A theory of community put forward by French philosopher Jean-Luc Nancy which rejects the idea that community can be produced through work. By inoperative (‘désoeuvrée’) Nancy does not mean dysfunctional or failing, but rather a spontaneous or ‘unworked’ inclination to come together that has no object or purpose other than itself. Community does not confer a higher purpose upon its constituents, Nancy claims. It does not, as religious, quasi-religious, and metaphysical philosophers argue (he has in mind Martin Heidegger, but one could also name Alain Badiou), transform humans from animals into men and women. The coming together is not motivated by individual desire or collective insecurity, but inheres in the human situation as a passion for sharing. This model of community is resolutely set in the present and Nancy explicitly rejects those models of community (particularly Marx-inspired models) that situate community as either a lost idyll or future ideal that can never be realized.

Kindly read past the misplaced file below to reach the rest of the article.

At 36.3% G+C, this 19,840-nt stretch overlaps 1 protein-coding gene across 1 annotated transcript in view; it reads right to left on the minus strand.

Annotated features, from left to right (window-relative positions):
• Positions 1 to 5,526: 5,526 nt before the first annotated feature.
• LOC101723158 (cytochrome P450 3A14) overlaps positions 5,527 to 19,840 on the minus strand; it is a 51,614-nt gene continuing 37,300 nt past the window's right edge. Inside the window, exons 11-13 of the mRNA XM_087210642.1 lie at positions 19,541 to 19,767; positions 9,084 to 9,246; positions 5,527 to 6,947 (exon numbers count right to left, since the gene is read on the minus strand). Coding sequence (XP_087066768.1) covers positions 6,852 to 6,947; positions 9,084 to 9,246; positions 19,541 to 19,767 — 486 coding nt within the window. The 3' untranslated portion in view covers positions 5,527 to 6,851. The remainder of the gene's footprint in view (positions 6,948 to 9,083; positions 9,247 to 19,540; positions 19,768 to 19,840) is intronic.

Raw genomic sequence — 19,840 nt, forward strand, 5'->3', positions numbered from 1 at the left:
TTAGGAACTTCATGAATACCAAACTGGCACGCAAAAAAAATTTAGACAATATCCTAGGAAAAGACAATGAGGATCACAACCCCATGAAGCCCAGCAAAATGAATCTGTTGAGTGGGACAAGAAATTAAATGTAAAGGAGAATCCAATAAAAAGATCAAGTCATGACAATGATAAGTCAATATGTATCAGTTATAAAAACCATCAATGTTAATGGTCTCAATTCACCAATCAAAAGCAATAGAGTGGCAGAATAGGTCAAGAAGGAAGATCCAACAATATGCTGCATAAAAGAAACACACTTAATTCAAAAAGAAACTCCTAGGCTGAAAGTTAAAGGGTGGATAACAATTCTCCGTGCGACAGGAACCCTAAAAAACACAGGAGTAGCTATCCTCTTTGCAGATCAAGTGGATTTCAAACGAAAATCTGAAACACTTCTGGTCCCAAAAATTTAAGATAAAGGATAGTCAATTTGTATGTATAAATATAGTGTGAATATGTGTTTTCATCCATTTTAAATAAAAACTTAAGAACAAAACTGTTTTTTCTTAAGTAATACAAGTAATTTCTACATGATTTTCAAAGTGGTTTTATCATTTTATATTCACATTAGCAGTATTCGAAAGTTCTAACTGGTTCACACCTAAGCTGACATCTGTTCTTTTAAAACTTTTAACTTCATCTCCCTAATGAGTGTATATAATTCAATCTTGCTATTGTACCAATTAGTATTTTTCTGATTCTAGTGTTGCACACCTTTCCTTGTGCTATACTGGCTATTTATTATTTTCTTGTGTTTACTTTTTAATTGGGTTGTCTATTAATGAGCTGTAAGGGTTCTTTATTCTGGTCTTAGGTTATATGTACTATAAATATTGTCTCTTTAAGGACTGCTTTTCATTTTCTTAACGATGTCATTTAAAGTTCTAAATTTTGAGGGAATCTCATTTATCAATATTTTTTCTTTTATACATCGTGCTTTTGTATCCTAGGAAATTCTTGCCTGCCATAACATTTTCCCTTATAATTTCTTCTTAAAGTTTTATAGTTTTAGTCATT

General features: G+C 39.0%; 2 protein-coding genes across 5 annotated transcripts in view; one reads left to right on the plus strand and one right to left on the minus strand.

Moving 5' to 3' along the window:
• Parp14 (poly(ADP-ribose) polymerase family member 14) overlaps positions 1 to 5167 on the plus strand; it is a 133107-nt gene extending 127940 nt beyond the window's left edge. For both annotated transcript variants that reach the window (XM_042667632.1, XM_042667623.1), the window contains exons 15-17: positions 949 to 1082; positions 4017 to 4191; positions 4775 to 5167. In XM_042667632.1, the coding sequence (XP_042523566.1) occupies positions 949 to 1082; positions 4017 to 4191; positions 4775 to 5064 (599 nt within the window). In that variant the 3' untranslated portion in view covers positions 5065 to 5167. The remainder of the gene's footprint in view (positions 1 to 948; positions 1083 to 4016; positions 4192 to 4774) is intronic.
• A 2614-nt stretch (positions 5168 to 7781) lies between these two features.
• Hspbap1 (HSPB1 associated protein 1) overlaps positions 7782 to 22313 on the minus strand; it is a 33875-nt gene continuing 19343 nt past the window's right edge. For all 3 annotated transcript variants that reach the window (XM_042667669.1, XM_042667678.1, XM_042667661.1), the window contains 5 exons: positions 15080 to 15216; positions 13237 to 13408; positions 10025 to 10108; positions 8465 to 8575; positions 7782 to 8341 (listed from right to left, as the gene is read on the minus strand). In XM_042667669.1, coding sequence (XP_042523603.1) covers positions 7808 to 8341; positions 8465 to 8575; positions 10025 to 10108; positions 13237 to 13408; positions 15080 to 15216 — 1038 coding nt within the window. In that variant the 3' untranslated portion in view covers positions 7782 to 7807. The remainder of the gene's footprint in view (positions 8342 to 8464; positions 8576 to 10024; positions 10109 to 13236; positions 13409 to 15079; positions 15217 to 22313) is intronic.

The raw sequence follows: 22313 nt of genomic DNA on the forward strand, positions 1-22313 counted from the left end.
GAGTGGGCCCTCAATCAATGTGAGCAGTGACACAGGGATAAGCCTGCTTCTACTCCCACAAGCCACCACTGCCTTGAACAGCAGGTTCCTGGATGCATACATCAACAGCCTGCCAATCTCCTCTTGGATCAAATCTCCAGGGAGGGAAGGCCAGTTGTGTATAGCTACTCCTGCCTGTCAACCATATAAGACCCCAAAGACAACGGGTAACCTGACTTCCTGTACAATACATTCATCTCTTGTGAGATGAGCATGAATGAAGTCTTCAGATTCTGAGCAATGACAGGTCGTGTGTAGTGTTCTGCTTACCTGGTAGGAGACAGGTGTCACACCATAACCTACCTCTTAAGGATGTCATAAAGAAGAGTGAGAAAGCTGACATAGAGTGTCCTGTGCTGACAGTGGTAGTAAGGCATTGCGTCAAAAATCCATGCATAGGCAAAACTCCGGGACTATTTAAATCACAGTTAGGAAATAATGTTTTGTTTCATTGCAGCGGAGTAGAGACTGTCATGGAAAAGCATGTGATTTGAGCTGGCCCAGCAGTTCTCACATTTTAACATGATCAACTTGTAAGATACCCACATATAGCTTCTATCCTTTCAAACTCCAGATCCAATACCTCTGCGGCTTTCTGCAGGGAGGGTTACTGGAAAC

J-L. Nancy La communauté désoeuvrée (1986) translated as The Inoperative Community (1991).B. C. Hutchens Jean-Luc Nancy and the Future of Philosophy (2005).I. James The Fragmentary Demand (2006).
Subjects: Literature — Literary theory and cultural studies